Strength training for a Ballet dancer
- 11-29-2012, 11:03 AM
- 11-29-2012, 11:16 AM
I would think sprints, box squats, cleans, plyos etc.
- 11-29-2012, 11:22 AM
This is a good and very interesting question.
We can approach this topic like any other sport: What are the movements and musculature involved, what is the predominant and critical energy system, what is the individual athlete lacking, and what are potential injuries?
Without having seen a lot of ballet, I would assume that it is a predominantly aerobic activity with the creatine phosphate system being critical for great performance (the jumping, lifting of dancers, etc.). Given my brief viewing, I would think the need to develop power would be most critical, especially power in the lower limbs needed for jumping and the push part of the push-press.
This would lead me to suggest that a lot of work should be done at sub-maximal loads (about 50-70% of 1 RM) for 3-5 sets of 3-5 reps. The concentric portion of the tempo should be explosive.
Additionally, core strength is important. This is not the ability to perform and abdominal crunch, but rather the isometric and rotational strength needed to keep the torso rigid during the various moves in ballet. So, planks and anti-flexion/extension work become critical.
Finally, some extra mobility and corrective exercises to prevent muscle and joint capsule stiffness from the lifting.
11-29-2012, 11:47 AM
I also want to mention that you can perform resistance training for the large toe, which I would assume might help with some of the moves in ballet that involve standing on the toes:
11-29-2012, 11:51 AM
I know that the jumps aren't done like regular jumps (such as an olympic athlete would do), but they are done with an explosive extension of the foot and by using the semi muscles of the hamstrings. There was another muscle group involved but I can't remember which one.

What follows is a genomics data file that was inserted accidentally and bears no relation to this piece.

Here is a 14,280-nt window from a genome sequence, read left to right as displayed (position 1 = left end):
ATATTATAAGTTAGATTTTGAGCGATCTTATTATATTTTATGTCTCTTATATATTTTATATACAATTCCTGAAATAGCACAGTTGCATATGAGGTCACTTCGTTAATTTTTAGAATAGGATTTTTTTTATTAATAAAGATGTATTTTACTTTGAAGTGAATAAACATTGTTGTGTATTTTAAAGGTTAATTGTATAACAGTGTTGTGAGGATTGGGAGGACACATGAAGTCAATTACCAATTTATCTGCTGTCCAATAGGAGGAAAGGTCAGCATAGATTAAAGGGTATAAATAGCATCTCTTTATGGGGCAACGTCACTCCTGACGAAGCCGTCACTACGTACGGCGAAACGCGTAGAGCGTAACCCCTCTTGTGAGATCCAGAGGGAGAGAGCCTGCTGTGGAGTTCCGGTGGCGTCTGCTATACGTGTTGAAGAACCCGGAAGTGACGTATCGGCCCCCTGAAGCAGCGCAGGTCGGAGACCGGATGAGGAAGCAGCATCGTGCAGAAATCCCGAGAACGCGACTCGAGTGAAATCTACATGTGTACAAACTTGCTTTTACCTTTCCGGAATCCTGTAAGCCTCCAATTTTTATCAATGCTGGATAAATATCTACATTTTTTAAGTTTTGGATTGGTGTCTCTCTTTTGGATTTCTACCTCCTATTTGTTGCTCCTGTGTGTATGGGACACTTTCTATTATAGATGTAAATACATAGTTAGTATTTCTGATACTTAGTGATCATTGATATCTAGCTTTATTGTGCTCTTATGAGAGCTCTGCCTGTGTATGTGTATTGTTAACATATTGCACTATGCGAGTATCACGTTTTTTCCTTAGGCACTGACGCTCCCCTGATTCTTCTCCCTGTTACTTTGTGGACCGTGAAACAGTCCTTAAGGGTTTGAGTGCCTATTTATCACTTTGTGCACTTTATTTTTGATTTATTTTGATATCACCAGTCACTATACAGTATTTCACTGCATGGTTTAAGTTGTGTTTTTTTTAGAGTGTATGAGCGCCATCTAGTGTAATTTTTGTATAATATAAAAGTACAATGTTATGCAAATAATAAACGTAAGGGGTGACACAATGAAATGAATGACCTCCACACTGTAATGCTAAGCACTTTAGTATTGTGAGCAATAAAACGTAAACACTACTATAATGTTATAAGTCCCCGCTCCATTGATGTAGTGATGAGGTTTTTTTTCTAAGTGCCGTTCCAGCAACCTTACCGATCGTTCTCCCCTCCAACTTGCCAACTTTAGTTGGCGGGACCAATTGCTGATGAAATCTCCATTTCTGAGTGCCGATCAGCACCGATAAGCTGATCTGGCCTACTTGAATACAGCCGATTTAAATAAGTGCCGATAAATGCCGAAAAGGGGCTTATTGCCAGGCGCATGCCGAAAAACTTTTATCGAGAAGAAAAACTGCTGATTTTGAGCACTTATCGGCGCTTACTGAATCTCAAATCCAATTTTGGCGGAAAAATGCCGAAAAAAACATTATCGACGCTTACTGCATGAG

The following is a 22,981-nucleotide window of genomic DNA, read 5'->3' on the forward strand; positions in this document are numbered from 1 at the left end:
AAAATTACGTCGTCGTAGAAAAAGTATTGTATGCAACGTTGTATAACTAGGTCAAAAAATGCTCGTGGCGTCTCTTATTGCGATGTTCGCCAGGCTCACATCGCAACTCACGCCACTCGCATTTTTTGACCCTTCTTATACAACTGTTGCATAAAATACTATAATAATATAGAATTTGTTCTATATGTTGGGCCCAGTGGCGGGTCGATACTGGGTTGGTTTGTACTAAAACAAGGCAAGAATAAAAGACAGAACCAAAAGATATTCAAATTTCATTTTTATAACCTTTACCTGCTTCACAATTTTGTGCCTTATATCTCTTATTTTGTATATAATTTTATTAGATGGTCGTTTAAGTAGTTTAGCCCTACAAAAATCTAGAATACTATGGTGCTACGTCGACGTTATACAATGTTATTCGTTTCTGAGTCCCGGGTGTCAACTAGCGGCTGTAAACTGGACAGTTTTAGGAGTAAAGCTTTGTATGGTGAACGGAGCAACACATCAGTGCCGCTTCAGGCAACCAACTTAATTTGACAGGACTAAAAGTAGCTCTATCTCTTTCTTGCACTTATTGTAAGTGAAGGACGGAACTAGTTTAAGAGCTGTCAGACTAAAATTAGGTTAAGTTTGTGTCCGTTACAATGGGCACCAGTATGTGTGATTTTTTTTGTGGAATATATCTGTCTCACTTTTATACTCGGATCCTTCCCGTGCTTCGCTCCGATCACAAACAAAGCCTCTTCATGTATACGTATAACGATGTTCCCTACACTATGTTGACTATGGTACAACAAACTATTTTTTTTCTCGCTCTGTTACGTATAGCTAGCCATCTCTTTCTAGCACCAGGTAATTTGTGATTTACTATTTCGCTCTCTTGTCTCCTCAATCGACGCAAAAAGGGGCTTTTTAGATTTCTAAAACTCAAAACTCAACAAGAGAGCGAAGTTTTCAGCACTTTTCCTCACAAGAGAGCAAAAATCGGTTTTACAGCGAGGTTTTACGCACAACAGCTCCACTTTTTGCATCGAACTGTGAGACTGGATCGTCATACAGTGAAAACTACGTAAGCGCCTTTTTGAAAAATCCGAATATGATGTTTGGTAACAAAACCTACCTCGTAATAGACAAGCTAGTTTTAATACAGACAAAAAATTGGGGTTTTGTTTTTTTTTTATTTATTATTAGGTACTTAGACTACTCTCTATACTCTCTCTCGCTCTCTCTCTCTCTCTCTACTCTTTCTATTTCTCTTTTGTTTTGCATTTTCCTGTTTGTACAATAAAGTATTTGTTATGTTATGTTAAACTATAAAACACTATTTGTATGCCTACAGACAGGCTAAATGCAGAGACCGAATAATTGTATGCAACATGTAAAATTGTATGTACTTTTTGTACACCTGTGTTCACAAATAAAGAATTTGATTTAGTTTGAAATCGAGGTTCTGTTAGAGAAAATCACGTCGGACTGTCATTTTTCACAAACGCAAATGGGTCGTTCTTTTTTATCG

I was also told that focusing on quads is a no-no. Don't know if this is from an aesthetic stand point or for some other reason. I still would imagine that it would be beneficial to include deep squats to avoid muscular imbalances.
What do you think?
11-29-2012, 11:52 AM
11-29-2012, 11:57 AM
Do you have a link for a video showing the jumps or demonstrating how they are performed?
I don't see a problem with deep squatting, in fact I would suggest it. I was avoid any isolated knee extension work though (leg extensions, etc.)
11-29-2012, 12:05 PM
11-29-2012, 12:07 PM
It seems to me that they don't use a lot of hip extension to create air time. Just foot and knee extension from extremely pronated stance.
11-29-2012, 12:11 PM
I see. Ok, the medial hamstrings (semimembranosus and semitendinosis) and the adductors are creating the majority of the force. Sumo style deadlifts are a good exercise to improve that movement. And, when the dancer is strong and conditioned enough, adding a pull (or jump shrug) into the explosive sumo deadlift should really increase force production and jump height.
11-29-2012, 12:28 PM
11-29-2012, 12:39 PM
11-29-2012, 12:43 PM
Google Sefton Clarke. He is a strength coach who also teaches ballet.
There won't be a lot of people with greater first hand experience than him.
11-29-2012, 12:55 PM
11-29-2012, 12:59 PM
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